I hope you take my humble ramblings as a little reminder that talent acquisition is not as straightforward as one could think…
Know the difference between a job description and an advert
I am so glad I was taught this at the very beginning of my career.
There is a fundamental difference between a job description (often long, prescriptive… and boring) and an advert – usually sharp, quirky, and ultimately, meant to make candidates feel ours is the place they want to work at. The biggest mistake we can make at the beginning of any hiring process is using a job description as an advert; spending some time ‘translating’ the description into something more attractive (and, why not, SEO friendly) will pay off, so try and make sure you work on that immediately after the brief with your hiring manager.
Mind your window shopping
Presentation is key, and I am not only referring to the careers page: other than keeping your adverts neat and tidy (obviously), make sure the company’s social presence is adequate and reflective of what you are trying to sell: I would not talk about that “amazing tech team working on cutting-edge projects” when your GitHub repository is empty (or nowhere to be found), nor would I oversell my company/client as it takes seconds to have a look on platforms like Feefo to get a less biased picture.
A good browser (i.e. a passive candidate, who ‘by definition’ is in no hurry to change their status) will do their due diligence – best to have them in mind when you sort everything out.
Make your advert stick
How do I make my adverts more attractive, then? First off, I suggest you look up “Made to Stick” by Chip and Dan Heath – their tips on how to make any idea one worth remembering are perfectly adaptable to advert writing. Make sure your posting is simple, unexpected (e.g. challenge the status quo by, say, describing what is not involved in the role rather than the BAU), concrete, credible, emotional (let candidates know they can and will make a difference, but mean it!), and most importantly, tell your audience a story (bullet points are fine, but a bit of narration does not hurt).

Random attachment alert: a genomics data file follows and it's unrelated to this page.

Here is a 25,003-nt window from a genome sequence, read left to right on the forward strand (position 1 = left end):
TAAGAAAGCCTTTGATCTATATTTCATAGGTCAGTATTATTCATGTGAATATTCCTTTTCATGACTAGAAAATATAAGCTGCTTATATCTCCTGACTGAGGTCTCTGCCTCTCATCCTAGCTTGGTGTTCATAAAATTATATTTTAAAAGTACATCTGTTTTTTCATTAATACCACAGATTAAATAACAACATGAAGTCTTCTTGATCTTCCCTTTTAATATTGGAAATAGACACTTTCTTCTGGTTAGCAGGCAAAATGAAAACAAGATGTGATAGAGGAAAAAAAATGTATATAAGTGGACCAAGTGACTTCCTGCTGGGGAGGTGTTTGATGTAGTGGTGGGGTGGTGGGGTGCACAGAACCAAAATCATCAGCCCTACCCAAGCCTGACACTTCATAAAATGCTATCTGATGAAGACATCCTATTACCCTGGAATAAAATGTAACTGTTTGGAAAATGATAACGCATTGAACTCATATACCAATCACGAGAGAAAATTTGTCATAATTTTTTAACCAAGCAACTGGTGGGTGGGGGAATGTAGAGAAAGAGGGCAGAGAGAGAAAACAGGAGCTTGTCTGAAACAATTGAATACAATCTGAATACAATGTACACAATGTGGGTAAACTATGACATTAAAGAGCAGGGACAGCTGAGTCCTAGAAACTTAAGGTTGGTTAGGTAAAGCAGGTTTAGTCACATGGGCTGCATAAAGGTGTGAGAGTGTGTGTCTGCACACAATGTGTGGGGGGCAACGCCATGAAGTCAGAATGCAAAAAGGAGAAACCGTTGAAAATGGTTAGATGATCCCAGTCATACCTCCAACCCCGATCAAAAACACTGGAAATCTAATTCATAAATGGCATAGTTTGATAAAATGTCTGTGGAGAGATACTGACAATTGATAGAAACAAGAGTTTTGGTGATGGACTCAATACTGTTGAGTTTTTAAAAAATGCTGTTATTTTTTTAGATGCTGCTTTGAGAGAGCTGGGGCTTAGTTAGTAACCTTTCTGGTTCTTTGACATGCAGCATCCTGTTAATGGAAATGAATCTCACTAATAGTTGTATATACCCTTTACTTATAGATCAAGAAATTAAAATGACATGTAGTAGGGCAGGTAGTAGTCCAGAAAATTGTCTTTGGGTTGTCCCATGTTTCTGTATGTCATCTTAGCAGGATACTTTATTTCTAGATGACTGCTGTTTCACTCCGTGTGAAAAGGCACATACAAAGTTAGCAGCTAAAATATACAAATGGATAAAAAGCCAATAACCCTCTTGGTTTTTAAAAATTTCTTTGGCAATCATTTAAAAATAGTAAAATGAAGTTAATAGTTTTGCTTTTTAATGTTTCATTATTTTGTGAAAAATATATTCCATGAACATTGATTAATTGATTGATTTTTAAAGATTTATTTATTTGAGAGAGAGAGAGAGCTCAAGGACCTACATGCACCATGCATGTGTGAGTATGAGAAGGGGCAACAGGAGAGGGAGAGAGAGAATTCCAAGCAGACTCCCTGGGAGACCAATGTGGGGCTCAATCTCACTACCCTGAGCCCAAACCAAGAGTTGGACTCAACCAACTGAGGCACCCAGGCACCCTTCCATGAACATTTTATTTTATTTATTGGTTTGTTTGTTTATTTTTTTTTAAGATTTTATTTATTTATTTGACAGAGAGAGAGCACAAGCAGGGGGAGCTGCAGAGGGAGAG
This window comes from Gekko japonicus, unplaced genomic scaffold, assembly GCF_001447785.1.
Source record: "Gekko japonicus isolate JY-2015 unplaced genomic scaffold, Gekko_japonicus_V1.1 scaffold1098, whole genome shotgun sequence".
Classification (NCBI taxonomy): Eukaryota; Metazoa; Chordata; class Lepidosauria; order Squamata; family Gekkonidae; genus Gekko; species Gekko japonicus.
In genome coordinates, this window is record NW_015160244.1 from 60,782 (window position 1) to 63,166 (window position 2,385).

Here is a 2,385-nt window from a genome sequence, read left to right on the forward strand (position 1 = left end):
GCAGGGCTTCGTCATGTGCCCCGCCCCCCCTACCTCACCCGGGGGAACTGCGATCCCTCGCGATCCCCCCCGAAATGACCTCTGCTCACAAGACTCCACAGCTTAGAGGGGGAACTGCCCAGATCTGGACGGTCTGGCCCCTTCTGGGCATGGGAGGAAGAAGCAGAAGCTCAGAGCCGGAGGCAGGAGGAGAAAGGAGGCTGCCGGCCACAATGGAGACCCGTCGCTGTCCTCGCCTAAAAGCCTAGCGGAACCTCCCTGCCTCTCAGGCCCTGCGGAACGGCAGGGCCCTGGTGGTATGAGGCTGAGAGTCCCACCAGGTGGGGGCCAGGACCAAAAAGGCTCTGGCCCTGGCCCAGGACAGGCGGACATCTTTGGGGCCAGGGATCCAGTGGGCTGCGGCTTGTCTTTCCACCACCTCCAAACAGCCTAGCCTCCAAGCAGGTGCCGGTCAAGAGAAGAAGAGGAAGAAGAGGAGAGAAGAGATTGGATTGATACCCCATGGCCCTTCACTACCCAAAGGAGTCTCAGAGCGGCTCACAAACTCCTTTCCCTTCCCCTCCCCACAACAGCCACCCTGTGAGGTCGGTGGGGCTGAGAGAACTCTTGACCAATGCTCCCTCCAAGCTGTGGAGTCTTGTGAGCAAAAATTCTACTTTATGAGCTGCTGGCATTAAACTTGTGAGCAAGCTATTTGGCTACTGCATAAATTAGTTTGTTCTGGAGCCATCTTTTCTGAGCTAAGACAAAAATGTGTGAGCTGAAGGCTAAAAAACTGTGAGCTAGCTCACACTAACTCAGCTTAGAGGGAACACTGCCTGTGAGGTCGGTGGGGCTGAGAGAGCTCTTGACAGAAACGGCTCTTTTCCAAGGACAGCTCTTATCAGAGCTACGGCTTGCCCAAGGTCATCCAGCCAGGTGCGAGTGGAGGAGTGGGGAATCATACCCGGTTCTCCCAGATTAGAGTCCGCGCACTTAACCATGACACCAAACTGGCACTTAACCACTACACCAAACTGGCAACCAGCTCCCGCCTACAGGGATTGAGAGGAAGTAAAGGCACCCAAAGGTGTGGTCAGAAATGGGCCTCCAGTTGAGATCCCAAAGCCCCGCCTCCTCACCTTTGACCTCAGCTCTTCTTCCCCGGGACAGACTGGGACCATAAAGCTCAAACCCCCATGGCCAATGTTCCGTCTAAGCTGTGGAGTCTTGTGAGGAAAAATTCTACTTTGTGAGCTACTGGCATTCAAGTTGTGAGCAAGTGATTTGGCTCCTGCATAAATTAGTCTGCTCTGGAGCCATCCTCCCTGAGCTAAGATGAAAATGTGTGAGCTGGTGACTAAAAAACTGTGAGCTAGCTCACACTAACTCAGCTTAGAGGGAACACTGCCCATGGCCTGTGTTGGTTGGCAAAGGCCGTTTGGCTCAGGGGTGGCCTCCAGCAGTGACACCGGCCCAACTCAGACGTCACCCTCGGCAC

Know thy potential candidate
Recruitment is not just about a nice shopping window, though; sometimes you need a bit of work to proactively engage with potential candidates too. And that’s a bit like dating: it can be long, competitive, and first impressions are key. And especially with the proliferation of dating apps, a simple “hey what’s up” (yep, guilty) it’s not the best way of chatting your potential date up as they will be very selective as to who they reply to.
Similarly, in recruitment (and especially headhunting) you want to impress from the very first message you send through. But how? Simple: do a bit of research. Read their blogs, see what they usually tweet about.
Be smart with your content - don't spam
Yes, you are right: headhunting is often a numbers’ game, and while we all hate spamming the same message to hundreds of people (right?), writing personalised messages when you need a shortlist of 3 by yesterday and know you have to approach dozens of potentials as the response rate could be as low as 10/20%, can be hard and daunting. And it’s easy to resort to templates.